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Brooklyn Castle Review

Other Critics provided by Metacritic.com

Critics scores range from 0 to 100, with higher scores indicating more favorable reviews.

  • 4.0
    77

    out of 100

    Metascore®
    Generally favorable reviews
    based on a weighted average of all
    critic review scores.

  • 100

    out of 100

    Chicago Tribune Michael Phillips

    See it, and I dare you not to care about what happens to these kids, these Yankees of chess.

    Read Full Review

  • 75

    out of 100

    Entertainment Weekly Lisa Schwarzbaum

    A great subject goes a long way in this standard but effective entry in the amazing-kids documentary category.

    Read Full Review

  • 80

    out of 100

    The Hollywood Reporter John DeFore

    The feel-good documentary is engaging enough to draw a respectable audience at arthouses, but distribs should work for exposure within communities like the ones this school serves.

    Read Full Review

  • 88

    out of 100

    Chicago Sun-Times Roger Ebert

    Katie Dellamaggiore's inspiring documentary covers two years in the history of the school chess team, during which one team member, Rochelle Ballantyn, approaches her dream of becoming the first female African-American grandmaster in U.S history.

    Read Full Review

  • See all Brooklyn Castle reviews at Metacritic.com

For Families provided by Common Sense Media

OK for kids 8+

Kids discover life on and off chess board in moving docu.

What Parents Need to Know

Parents need to know that Brooklyn Castle is a documentary that follows the chess team of a public New York middle school, a largely lower-income squad who've devoted themselves to studying the game and have racked up a string of national titles. It's an uplifting tale with the strongly positive message that hard work will be rewarded. There's no smoking, drinking, or sex -- just chess and more chess (and very infrequent swearing, a la "bulls--t," from kids who are sometimes frustrated by the results of a tough match).

  • Families can talk about the movie's messages. What does it say about competition and teamwork? How do you cope with losing even when you try your best? What's the value of working together toward a common goal?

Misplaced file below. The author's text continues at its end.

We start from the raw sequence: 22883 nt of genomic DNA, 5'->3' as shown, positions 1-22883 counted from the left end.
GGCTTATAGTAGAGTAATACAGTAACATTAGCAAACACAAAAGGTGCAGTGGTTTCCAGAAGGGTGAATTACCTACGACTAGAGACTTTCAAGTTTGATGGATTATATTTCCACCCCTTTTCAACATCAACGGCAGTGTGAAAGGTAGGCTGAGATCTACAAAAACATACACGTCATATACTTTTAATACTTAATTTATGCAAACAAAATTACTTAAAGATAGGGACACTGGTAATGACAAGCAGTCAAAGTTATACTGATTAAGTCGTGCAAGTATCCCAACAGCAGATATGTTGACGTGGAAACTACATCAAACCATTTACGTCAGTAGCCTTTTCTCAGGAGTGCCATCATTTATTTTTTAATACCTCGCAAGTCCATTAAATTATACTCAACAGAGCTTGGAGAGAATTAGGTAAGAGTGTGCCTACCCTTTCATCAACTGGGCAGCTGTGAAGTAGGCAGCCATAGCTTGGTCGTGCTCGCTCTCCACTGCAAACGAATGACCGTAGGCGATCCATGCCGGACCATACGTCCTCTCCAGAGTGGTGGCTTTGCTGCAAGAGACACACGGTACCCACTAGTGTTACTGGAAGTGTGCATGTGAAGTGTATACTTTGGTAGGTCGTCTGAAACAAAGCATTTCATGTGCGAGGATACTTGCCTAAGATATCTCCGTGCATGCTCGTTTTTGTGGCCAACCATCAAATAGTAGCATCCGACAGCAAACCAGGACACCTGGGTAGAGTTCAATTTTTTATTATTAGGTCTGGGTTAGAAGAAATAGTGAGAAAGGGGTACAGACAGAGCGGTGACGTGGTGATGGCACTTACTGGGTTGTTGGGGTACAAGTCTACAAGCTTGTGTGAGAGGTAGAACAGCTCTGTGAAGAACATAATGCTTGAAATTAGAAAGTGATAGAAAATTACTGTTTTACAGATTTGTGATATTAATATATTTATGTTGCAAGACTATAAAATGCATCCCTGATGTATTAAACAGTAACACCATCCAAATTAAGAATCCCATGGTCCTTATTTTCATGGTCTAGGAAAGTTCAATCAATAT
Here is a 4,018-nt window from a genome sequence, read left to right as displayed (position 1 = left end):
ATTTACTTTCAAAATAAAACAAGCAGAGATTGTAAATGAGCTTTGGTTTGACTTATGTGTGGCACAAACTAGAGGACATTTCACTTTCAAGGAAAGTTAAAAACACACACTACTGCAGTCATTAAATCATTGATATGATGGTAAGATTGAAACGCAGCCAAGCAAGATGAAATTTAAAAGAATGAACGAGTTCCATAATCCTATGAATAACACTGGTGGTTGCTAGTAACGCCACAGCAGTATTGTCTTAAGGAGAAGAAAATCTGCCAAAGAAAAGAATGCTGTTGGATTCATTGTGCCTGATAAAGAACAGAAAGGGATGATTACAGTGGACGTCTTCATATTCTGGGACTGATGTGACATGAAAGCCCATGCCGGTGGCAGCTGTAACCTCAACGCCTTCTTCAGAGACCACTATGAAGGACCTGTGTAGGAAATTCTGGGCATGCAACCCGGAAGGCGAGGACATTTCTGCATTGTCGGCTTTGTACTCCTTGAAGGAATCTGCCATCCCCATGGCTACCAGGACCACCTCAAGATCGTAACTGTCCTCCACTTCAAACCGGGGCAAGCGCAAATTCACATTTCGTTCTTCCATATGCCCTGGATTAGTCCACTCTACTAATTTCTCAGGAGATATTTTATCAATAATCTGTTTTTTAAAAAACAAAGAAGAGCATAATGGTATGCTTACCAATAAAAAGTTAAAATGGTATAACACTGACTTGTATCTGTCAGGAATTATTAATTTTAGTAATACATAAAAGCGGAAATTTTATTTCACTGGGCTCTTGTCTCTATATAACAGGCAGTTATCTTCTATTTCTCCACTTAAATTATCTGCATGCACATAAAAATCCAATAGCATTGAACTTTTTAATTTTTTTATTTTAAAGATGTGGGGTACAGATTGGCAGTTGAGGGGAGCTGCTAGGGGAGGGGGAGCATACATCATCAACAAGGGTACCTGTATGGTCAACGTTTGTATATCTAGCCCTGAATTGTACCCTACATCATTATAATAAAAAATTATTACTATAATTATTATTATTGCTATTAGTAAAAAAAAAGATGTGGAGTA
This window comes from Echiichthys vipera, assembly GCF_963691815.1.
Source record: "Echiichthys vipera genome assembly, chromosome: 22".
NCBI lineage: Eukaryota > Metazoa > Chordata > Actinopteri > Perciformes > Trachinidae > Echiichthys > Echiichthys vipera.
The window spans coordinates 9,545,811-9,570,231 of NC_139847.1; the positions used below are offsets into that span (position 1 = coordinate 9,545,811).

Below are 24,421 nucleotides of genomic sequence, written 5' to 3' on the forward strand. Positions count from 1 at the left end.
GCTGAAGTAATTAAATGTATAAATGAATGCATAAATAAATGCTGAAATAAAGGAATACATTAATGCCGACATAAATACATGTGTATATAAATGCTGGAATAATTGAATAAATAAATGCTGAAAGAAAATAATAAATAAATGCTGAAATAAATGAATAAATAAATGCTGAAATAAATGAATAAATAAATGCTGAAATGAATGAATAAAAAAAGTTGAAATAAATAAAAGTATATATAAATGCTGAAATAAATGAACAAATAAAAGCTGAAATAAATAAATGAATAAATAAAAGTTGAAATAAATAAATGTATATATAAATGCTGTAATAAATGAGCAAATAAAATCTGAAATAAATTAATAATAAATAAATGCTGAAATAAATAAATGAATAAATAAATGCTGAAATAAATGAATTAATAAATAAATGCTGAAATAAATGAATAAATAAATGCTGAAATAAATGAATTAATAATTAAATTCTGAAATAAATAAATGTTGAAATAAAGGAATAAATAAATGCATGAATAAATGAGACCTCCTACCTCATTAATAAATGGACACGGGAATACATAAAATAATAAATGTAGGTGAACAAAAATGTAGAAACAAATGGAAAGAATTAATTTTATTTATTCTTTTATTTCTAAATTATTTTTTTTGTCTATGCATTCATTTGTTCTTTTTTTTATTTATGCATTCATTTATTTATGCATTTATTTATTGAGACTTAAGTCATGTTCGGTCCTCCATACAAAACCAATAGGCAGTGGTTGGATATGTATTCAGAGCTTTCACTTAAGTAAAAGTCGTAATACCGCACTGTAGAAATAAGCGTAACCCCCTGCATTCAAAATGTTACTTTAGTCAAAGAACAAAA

• Are you surprised, impressed, amazed (or all of the above) that a bunch of middle-schoolers could achieve such high rankings in chess?
  • Is this movie only about chess? Or is there more going on here? Why does it spend so much time talking about the 2008 financial crisis? How does that relate to these kids?

The good stuff
  • message true5

    Messages: Hard work will be rewarded, if the students of New York's IS318 are any example. The school is largely lower income, and many of the students are the children of immigrants, but by devoting countless hours to the study of chess, they manage to excel, taking home many national titles and clearly demonstrating that they've earned their rewards -- in this case, admission to some of the most prestigious of New York's public high schools and even college scholarships.

  • rolemodels true5

    Role models: The featured students are all from lower-income, minority families and achieve greatness through the game of chess. Through hard work, focus, discipline, and then more hard work, they manage to win a string of national titles. It's about as pure an example of a meritocracy as possible, showing that anyone can get ahead if they put their mind to it.

What to watch for
  • violence false0

    Violence: Not an issue

  • sex false0

    Sex: Not an issue

  • language false1

    Language: One junior high school student says "bulls--t," once.

  • consumerism false0

    Consumerism: Not an issue

  • drugsalcoholtobacco false0

    Drinking, drugs and smoking: Not an issue

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